The Busójárás (Hungarian, meaning "Busó-walking"; in Croatian: Pohod bušara) is an annual celebration of the Šokci living in the town of Mohács, Hungary, held at the end of the Carnival season ("Farsang"), ending the day before Ash Wednesday. The celebration features Busós (people wearing traditional masks) and includes folk music, masquerading, parades and dancing. Busójárás lasts six days, usually during February. It starts on a Thursday, followed by the Kisfarsang (Little Farsang) carnival on Friday, with the biggest celebration, Farsang vasárnap (Farsang Sunday) on the seventh Sunday before Easter Sunday; the celebration then ends with Farsangtemetés (Burial of Farsang) on the following Tuesday (Shrove Tuesday or Mardi Gras).

These traditional festivities have been inscribed on the Representative List of the Intangible Cultural Heritage of Humanity of the UNESCO in 2009.Locals explain the Carnival with two related but different legends.

According to the most popular legend, during the Ottoman times of the territory, people from Mohács fled the town, and started living in the nearby swamps and woods to avoid Ottoman (Turkish) troops. One night, while they were sitting and talking around the fire, an old Šokac man appeared suddenly from nowhere, and said to them: "Don't be afraid, your lives will soon turn to good and you'll return to your homes. Until that time, prepare for the battle, carve various weapons and scary masks for yourselves, and wait for a stormy night when a masked knight will come to you." He disappeared as suddenly as he arrived. The refugees followed his orders, and some days later, on a stormy night, the knight arrived. He ordered them to put on their masks and go back to Mohács, making as much noise as possible. They followed his lead. The Turks were so frightened by the noise, the masks, and the storm in the night, that they thought demons were attacking them, and they ran away from the town before sunrise.

In the older, less popular story, the busós are scaring away not the Turks but Winter itself.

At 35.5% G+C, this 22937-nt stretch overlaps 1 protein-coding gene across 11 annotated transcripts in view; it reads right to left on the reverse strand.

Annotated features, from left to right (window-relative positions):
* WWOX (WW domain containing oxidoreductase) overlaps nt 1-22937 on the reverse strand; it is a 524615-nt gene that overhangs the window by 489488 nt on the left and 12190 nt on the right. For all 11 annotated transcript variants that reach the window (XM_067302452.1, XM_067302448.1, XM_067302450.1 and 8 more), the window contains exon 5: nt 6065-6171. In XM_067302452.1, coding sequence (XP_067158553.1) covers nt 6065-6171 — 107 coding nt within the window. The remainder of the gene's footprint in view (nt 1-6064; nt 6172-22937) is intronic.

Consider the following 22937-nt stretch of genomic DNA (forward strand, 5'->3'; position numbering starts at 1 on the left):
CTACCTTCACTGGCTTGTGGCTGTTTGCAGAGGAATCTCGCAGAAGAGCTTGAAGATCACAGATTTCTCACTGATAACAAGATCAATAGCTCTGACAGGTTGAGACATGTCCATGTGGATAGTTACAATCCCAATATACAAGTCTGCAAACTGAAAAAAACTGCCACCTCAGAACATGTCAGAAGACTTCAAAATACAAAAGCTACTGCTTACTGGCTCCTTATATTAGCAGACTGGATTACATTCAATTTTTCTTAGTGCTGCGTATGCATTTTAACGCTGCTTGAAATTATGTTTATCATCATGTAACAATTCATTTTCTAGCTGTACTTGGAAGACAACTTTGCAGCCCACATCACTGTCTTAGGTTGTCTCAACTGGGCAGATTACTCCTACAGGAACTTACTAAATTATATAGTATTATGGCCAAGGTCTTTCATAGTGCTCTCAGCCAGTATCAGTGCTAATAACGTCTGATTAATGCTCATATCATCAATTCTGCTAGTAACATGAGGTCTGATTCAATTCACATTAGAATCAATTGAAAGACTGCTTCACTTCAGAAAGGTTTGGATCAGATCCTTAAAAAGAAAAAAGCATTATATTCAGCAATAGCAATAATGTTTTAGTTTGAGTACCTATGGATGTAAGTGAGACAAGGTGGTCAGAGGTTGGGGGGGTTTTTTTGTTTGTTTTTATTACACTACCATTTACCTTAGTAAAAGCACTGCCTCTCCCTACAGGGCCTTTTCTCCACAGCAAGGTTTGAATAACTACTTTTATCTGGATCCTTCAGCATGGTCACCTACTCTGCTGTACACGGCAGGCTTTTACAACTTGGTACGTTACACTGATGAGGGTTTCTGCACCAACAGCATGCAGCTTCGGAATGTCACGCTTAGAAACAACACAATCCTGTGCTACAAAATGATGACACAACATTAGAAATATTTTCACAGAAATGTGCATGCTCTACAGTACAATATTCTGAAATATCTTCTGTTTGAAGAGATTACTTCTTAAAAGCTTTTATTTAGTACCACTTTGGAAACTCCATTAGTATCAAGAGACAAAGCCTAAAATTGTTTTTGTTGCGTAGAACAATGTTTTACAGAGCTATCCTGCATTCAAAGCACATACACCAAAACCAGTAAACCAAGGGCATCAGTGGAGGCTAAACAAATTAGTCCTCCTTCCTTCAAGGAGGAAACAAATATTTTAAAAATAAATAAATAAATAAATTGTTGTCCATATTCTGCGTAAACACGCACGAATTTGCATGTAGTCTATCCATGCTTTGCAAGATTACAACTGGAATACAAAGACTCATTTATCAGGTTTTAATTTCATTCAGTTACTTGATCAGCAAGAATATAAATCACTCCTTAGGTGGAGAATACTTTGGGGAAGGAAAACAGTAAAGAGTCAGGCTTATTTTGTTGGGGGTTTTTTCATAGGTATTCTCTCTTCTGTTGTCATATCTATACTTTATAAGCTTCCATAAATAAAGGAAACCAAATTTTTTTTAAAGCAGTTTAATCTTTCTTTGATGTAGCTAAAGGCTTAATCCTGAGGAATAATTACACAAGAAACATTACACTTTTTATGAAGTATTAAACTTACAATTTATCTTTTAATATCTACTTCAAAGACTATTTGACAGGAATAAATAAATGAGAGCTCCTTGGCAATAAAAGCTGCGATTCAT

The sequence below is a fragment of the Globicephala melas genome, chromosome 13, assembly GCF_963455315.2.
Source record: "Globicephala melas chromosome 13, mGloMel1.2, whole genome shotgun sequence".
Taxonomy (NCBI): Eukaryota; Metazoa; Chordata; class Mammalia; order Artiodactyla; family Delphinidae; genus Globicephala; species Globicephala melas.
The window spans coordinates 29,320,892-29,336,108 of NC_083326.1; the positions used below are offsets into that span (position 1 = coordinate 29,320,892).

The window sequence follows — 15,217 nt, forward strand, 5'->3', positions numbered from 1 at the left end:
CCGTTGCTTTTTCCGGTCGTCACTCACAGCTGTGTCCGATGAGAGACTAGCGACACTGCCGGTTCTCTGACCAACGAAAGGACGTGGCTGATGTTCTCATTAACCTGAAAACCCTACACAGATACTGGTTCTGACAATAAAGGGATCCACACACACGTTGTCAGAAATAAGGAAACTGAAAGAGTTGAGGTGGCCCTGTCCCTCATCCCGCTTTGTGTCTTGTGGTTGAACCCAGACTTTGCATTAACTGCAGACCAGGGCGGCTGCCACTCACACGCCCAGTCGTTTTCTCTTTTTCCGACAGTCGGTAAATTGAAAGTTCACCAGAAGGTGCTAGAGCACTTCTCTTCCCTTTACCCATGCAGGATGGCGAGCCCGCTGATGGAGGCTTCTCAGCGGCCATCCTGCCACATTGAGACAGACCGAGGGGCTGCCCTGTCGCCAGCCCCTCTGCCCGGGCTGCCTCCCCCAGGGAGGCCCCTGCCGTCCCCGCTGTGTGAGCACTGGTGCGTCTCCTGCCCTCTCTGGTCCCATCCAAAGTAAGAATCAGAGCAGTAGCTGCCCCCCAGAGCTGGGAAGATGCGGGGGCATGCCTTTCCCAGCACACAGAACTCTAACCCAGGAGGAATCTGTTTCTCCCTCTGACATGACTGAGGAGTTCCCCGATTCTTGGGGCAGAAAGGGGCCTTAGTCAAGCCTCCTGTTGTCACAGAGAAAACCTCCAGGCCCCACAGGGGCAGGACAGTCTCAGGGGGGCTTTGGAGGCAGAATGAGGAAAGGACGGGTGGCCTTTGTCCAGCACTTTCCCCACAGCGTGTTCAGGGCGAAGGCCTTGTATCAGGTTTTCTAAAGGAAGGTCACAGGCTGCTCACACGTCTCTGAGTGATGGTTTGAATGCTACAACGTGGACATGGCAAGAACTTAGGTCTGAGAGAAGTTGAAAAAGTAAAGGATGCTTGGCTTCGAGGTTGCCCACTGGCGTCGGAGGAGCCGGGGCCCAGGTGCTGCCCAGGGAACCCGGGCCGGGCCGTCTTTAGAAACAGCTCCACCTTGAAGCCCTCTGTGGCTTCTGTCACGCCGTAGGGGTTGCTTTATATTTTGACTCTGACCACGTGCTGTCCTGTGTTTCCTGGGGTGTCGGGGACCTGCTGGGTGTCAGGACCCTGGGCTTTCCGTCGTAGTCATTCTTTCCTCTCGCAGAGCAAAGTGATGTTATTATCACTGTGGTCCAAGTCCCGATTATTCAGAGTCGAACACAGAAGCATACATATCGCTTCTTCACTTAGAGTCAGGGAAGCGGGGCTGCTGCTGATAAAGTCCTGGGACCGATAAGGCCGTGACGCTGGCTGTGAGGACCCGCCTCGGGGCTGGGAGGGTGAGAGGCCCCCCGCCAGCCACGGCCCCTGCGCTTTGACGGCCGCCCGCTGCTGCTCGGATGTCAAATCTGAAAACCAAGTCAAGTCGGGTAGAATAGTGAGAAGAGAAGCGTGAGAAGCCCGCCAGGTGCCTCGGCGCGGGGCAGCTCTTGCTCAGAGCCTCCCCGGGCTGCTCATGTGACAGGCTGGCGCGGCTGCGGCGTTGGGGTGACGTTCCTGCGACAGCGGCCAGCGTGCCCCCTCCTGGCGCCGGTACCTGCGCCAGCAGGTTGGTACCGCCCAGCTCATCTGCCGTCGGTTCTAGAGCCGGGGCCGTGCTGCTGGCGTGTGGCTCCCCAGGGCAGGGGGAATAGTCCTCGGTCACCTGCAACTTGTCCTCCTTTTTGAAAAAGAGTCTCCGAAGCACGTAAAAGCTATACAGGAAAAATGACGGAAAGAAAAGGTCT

In any case, the locals have celebrated the Busójárás in early February every year ever since, hosting "guest Busó teams" from neighbouring countries (Croatia and Serbia, local Šokci Croats and Slovenia) and also from Poland.

Bács-Bodrog County

Bács-Bodrog County (Hungarian: Bács-Bodrog vármegye, German: Komitat Batsch-Bodrog, Serbian: Bačko-bodroška županija) was an administrative county (comitatus) of the Kingdom of Hungary from the 18th century to 1920. Its territory is currently in northern Serbia (western Vojvodina) and southern Hungary. The capital of the county was Zombor (present-day Sombor).

Croats of Hungary

The Hungarian Croats (Croatian: Hrvati u Mađarskoj; Hungarian: Magyarországi horvátok) are an ethnic minority in Hungary. According to the 2011 census, there were 26,774 Croats in Hungary or 0.3% of population.Croats of Hungary belong to several ethnographic subgroups. The following groups called themselves through history as Croats: Burgenland Croats, Podravina Croats, Pomurje Croats. These Croats live along the Croatian-Hungarian border and along the Austrian-Hungarian border. There are also Bunjevci and Šokci.

Croats of Serbia

The Croats of Serbia (Croatian: Hrvati u Srbiji, Serbian: Хрвати у Србији / Hrvati u Srbiji) are the recognized Croat national minority in Serbia, a status they received in 2002. According to the 2011 census, there were 57,900 Croats in Serbia or 0.8% of the region's population. Of these, 47,033 lived in Vojvodina, where they formed the fourth largest ethnic group, representing 2.8% of the population. A further 7,752 lived in the national capital Belgrade, with the remaining 3,115 in the rest of the country.

Croatian is listed as one of the six official languages of Vojvodina, autonomous province located in the northern part of the country which traditionally fosters multilingualism, multiculturalism and multiconfessionalism. Some people of Croat ethnic descent have held high positions in Serbia, such as Prime Minister, Deputy Prime Minister and Speaker of the National Assembly.

Demographic history of Vojvodina

Vojvodina's demographic history reflects its rich history and its former location at the border of the Ottoman and Habsburg empires and at the confluence of various peoples, making it a hotbed of invasion, colonization, and assimilation processes. Currently there are more than 25 ethnic groups living in Vojvodina and six official languages.